New buyers are making big bets on self-storage properties—despite an uncertain economy distressed by the relentless spread of the coronavirus, as doctors diagnose new cases in record numbers.
“In the wake of the COVID-19 pandemic, self-storage has proven yet again to be a resilient asset class and a source of stable cash flow,” says Feerooz Yacoobi, a new vice president for Buchanan Street Partners, a real estate investment management firm based in Newport Beach, Calif.
Buchanan Street plans to spend $350 million to $500 million to buy and build self-storage properties over the next five years, according to an October 29 announcement. Yacoobi joined the firm to manage the new portfolio, leaving his old job at William Warren, one of the largest private owner operators of self-storage properties in the U.S.
Real estate investors like Buchanan Street are finding way to deploy capital despite the chaos caused by the coronavirus. Self-storage properties are proving to be a relatively safe harbor for their capital in the storm.
Strong performance draws buyers like Buchanan Street
Self-storage properties continue to perform nicely in the pandemic.
“We’re seeing demand for the product continue to increase,” says Yacoobi. He points to the 13.5 million households that now use self-storage facilities—an “all-time high,” he says. The demand is making up for a tidal wave of new development that ended with the pandemic. “We’re also beginning to see a recovery in rent strength across those markets that experienced a significant amount of new supply come online in the last few years.”
Buchanan Street plans to build and buy self-storage properties that it will hold for many years—often a decade or more—on behalf of its investors, including high-net worth individuals, family offices and some institutional investors. The firm plans to leverage these investments with relatively small mortgages, equal to 55 percent to 65 percent of the value of the properties.
Buyers like Buchanan Street have been relatively quick to commit to self-storage despite the chaos caused by the pandemic. In total, U.S. investors recently closed significantly more deals to buy self storage properties than they had earlier in the crisis. They paid a total of $904 million to buy self-storage properties in the third quarter of 2020, down from 35 percent from $1.4 billion in the third quarter of 2019, according to Real Capital Analytics (RCA), a real estate data firm based in New York City. However, it’s a significant recovery from the second quarter, when much of the U.S. economy closed down to slow the spread of the coronavirus and investors bought just $550 million in self-storage properties. That’s down 72 percent from the second quarter of 2019.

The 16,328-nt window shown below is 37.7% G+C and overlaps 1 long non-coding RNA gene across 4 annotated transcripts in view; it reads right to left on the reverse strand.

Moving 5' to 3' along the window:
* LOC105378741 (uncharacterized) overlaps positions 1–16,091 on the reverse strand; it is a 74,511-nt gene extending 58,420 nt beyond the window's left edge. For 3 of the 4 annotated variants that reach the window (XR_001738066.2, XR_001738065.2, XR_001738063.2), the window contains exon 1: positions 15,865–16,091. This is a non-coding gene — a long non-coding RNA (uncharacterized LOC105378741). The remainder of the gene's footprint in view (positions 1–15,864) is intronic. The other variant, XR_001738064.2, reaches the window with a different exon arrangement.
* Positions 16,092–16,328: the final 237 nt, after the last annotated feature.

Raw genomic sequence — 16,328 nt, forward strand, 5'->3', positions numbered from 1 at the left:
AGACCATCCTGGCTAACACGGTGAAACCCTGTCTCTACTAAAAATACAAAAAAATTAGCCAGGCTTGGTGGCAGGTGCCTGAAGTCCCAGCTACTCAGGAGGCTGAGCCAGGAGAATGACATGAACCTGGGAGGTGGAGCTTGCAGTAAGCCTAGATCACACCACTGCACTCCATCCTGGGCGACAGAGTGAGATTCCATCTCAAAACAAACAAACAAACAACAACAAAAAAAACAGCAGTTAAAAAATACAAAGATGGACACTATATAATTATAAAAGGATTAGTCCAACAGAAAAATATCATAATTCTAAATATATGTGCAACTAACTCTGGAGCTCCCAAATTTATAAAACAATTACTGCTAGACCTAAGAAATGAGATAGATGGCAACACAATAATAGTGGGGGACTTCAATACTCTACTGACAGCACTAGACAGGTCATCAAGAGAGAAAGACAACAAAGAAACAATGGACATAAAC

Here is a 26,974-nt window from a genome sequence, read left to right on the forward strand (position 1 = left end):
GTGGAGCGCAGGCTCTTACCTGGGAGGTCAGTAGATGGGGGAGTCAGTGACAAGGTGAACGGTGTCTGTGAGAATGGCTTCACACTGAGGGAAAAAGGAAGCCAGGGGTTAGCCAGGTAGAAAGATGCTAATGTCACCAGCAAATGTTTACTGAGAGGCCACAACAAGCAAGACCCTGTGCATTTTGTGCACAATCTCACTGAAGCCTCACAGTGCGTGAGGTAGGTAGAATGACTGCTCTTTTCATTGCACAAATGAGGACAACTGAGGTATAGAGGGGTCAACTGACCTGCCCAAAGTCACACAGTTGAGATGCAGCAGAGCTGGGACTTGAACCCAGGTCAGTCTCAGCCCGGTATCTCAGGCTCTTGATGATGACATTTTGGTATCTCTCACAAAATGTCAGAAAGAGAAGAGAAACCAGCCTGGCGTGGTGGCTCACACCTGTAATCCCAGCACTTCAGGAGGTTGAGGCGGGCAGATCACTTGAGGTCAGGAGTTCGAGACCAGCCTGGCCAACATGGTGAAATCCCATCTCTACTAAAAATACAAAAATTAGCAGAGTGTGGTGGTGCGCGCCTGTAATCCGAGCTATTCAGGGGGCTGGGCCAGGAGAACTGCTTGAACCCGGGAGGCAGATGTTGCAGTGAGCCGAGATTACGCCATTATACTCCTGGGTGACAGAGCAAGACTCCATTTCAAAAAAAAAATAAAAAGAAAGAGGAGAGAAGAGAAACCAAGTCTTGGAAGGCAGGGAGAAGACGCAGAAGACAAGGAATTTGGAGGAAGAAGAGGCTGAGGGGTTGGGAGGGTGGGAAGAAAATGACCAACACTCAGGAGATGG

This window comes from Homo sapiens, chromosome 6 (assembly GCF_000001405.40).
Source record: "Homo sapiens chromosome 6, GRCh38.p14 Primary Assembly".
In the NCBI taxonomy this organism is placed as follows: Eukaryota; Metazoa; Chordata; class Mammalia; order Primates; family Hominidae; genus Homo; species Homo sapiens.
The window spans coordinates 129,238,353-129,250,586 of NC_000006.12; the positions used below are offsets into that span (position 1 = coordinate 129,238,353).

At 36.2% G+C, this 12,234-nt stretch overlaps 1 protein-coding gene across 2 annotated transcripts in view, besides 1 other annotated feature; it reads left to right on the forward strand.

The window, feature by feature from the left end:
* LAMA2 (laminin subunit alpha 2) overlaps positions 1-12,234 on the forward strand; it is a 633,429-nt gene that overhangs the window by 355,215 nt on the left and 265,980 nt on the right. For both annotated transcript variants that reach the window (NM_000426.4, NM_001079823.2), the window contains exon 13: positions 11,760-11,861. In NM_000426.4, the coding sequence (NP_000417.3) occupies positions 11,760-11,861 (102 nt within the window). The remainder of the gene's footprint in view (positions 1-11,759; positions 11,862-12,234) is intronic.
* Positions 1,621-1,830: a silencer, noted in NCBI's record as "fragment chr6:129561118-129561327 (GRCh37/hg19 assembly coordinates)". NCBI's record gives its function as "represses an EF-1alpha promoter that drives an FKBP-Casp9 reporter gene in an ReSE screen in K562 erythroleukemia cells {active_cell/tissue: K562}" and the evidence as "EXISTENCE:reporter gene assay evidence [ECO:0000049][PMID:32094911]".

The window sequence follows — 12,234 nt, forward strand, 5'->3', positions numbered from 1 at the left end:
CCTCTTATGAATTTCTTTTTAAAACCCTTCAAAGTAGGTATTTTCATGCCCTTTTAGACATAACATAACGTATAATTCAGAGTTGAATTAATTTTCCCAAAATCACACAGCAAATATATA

Larger institutional investors, including private equity funds, still make up a relatively small part of that investment. In most of the last five years, institutional buyers spent less than 10 percent of the total about of money used to buy self-storage properties.
“It’s a small market,” says Jim Costello, senior vice president for RCA. “The biggest source of capital is still private investors, like family real estate offices and high-net-worth individuals.”
“The industry remains highly fragmented with over 71 percent of facilities being owned by smaller private owners—which itself allows for plenty of opportunities,” says Yacoobi. “We also anticipate that the short-term capital that joined the space five to seven years ago might now be looking to realize their gains.”
However, new capital has entered the business in recent years. “Before COVID-19 people were interested in it,” say Costello of self-storage properties. “People were hungry for yield wherever they could find it, and alternative properties hadn’t been as picked over as everything else.”
The prices of self-storage properties had not been pushed as high as the prices for other real estate, relative to the income from the properties. Cap rates have average 6.4 percent for self-storage properties in 2020 so far. That represents a much higher yield for investors than 4.9 percent, the average cap rate for apartment properties over the same period, according to RCA.
Cap rates are much lower for high-quality properties in top markets—4.5 percent to 5.0 percent for stabilized, class-A properties in the strongest markets, according to Yacoobi. That’s a little higher than the yield that buyers have been willing to accept for equivalent apartment properties. “There is a little spread of about 25 to 50 basis points,” he says.